Film Review: Nelly

'Nelly' audaciously renders the contradictions and uncertainties of a writer’s inchoate life, even if its central figure remains slightly out of focus.
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Writer-director Anne Émond’s biopic Nelly was (per the requisite opening text) “inspired by the life and works of Nelly Arcan,” the prize-winning French-Canadian novelist and onetime prostitute. But the resultant portrait of a woman under the influence is far from your typical biographical drama. Émond allows herself poetic license to freely blur the boundaries between reality and fiction, much as Arcan did in her own books. The film also takes a resolutely nonlinear (albeit occasionally disorienting) approach to unfolding its narrative, frequently circling back to formative episodes in the young life of its protagonist. What we’re presented with is nothing less than the biopic as impressionistic fantasia.

That approach seems particularly apposite because, to a large degree, Nelly Arcan herself was a construct, an assumed persona. Born Isabelle Fortier in Eastern Quebec, Arcan published three novels (and finished a fourth) before committing suicide at the age of 36 in 2009. The film offers us fleeting glimpses into the multiple facets of Arcan’s existence: insecure writer, jealous lover, literary star, desperate junkie. Though the sequence of events can be a bit unclear from time to time, Josée Deshaies’ protean cinematography provides some aesthetic cues for orientation: There’s a hazy, grungy quality to drug-fueled sequences, an antiseptic feel to Nelly’s encounters with several johns, while, conversely, scenes in which she’s playing the cultural celebrity betray a lush romanticism.

Incidents from the early life of Isabelle (played as a girl by Mylia Corbeil-Gavreau) seem a little too neatly paradigmatic perhaps: There’s an ominous tarot card reading that intimates future unhappiness, and an episode of romantic disappointment that prompts some erotic self-exploration. But at least the opening sequence, with Isabelle lip-synching “Those Were the Days” for a school talent show, nicely counterbalances the wistful melancholy of the song’s lyrics with the girl’s native exuberance as her own vocals overtake the recording.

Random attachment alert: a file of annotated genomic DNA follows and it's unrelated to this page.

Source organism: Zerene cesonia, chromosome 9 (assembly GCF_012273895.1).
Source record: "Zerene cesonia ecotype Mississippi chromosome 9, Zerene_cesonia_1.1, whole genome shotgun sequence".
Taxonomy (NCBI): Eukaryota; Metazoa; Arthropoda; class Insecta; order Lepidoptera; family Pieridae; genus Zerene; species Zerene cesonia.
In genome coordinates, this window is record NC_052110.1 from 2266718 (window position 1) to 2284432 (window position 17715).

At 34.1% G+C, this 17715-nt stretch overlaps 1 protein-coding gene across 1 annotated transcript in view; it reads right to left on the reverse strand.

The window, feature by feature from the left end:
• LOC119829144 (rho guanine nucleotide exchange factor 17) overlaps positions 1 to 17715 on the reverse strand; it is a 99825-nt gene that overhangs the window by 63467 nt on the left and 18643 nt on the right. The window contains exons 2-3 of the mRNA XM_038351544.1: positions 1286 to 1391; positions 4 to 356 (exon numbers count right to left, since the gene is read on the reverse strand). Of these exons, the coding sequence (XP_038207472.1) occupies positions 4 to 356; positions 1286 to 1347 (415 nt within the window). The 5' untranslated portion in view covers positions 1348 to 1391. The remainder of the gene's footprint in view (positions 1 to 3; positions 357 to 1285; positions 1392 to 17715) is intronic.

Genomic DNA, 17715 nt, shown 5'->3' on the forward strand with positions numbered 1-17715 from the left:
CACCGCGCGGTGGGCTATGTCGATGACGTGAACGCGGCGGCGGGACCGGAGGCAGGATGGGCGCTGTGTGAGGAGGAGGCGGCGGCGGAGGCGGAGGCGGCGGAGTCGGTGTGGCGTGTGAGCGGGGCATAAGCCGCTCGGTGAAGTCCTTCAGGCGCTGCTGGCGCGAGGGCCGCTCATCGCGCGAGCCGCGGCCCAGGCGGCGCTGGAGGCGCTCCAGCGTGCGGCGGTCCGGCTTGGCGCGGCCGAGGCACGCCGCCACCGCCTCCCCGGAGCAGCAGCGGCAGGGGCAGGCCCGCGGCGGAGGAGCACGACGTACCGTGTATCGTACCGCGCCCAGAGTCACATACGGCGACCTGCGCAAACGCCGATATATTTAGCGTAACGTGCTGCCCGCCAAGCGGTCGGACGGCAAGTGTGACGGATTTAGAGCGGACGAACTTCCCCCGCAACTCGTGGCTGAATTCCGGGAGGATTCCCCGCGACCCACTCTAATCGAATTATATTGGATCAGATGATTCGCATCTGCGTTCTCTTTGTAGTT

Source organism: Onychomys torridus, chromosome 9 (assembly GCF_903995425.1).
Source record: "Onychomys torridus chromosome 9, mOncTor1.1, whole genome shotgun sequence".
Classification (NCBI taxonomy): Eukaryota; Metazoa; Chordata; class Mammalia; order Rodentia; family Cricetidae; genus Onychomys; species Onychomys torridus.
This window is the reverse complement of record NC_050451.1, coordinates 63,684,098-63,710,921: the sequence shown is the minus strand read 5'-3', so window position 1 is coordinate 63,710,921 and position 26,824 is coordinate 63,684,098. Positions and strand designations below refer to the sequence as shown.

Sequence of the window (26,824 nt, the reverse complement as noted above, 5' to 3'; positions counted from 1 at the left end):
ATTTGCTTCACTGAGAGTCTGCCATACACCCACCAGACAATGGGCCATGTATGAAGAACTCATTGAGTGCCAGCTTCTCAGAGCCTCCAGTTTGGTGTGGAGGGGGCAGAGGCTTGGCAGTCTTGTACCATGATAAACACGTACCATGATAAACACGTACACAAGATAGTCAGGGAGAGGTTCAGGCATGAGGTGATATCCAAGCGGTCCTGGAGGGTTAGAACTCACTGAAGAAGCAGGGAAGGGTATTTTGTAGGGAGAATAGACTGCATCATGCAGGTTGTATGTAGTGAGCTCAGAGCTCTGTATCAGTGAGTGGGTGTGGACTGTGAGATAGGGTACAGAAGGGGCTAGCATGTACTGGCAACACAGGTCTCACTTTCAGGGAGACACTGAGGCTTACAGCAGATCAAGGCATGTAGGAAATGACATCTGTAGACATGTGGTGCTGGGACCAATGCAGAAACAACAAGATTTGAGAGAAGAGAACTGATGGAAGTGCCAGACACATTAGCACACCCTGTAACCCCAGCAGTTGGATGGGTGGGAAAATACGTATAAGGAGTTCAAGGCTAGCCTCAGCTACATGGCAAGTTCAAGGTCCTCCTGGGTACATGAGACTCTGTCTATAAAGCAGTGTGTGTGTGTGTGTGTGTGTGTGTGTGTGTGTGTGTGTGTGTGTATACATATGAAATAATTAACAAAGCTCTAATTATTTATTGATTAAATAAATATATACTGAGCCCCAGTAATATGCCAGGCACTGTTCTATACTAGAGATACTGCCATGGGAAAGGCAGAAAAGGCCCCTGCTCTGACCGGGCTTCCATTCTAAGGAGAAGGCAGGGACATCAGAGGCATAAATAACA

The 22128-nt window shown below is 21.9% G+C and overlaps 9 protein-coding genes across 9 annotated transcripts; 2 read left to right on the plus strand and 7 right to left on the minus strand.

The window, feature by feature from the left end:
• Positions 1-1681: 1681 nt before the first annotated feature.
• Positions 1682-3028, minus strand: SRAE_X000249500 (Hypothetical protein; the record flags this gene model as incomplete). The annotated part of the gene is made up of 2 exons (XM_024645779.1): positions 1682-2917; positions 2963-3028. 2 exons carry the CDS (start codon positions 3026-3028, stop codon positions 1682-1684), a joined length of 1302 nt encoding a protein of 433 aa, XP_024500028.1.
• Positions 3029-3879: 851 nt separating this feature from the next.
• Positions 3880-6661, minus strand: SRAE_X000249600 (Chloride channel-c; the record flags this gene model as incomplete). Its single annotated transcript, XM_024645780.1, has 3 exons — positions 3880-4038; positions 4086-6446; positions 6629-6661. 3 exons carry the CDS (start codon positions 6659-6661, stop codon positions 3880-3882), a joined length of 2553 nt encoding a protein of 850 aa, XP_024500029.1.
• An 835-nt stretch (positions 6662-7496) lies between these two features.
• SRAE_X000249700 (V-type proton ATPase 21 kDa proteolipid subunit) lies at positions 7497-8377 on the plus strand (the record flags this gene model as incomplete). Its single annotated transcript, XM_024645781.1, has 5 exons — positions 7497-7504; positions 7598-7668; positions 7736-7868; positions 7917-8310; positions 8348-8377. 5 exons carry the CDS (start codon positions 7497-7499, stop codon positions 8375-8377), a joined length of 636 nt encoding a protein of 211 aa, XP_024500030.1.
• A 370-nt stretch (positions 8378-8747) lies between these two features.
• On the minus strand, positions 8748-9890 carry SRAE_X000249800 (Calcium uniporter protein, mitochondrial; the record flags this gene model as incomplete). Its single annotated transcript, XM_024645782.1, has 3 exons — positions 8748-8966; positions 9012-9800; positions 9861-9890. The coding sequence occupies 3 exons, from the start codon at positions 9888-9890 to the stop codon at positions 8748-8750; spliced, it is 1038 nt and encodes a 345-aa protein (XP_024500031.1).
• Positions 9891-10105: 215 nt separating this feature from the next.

Émond makes a valiant effort to capture a life in all its contradictions and ambiguities. Nelly gives articulate and often poetic expression to Nelly Arcan’s feelings of hatred and contempt and dislocation, emotions that were directed with equal ferocity both externally and at the very core of her own being. The death that would eventually claim her was apparently rehearsed numerous times in both life and fiction. As she says at one point: “I appear to disappear.”

But elsewhere the film sometimes falters when it fails to elaborate on subject matter that would seem rich in relevant implications. There are scenes that dwell on (and slyly mock) the impact of the male gaze, and scenes that scrutinize a woman’s concern with her body image. Yet precious little is done with the real Nelly Arcan’s obsession with plastic surgery and its concomitant augmented existence, aside from one attenuated scene. Nor does the film much expound upon the feedback loop formed by Nelly’s preoccupation with surfaces, then finding herself judged solely by precisely those very surfaces.

What’s inarguable, however, is that Nelly is bolstered throughout by a committed, nuanced, sexy and soulful central performance from Mylène Mackay. This is a bravura showcase role that allows Mackay to assay a wide variety of moods and tones (as well as some chameleonic shifts in coiffure and costume), and Mackay never fails to convince. While the film’s vision of Nelly Arcan may ultimately remain just slightly out of focus (a notion that’s duly literalized in its final shots), Mylène Mackay’s powerhouse turn seems certain to resonate.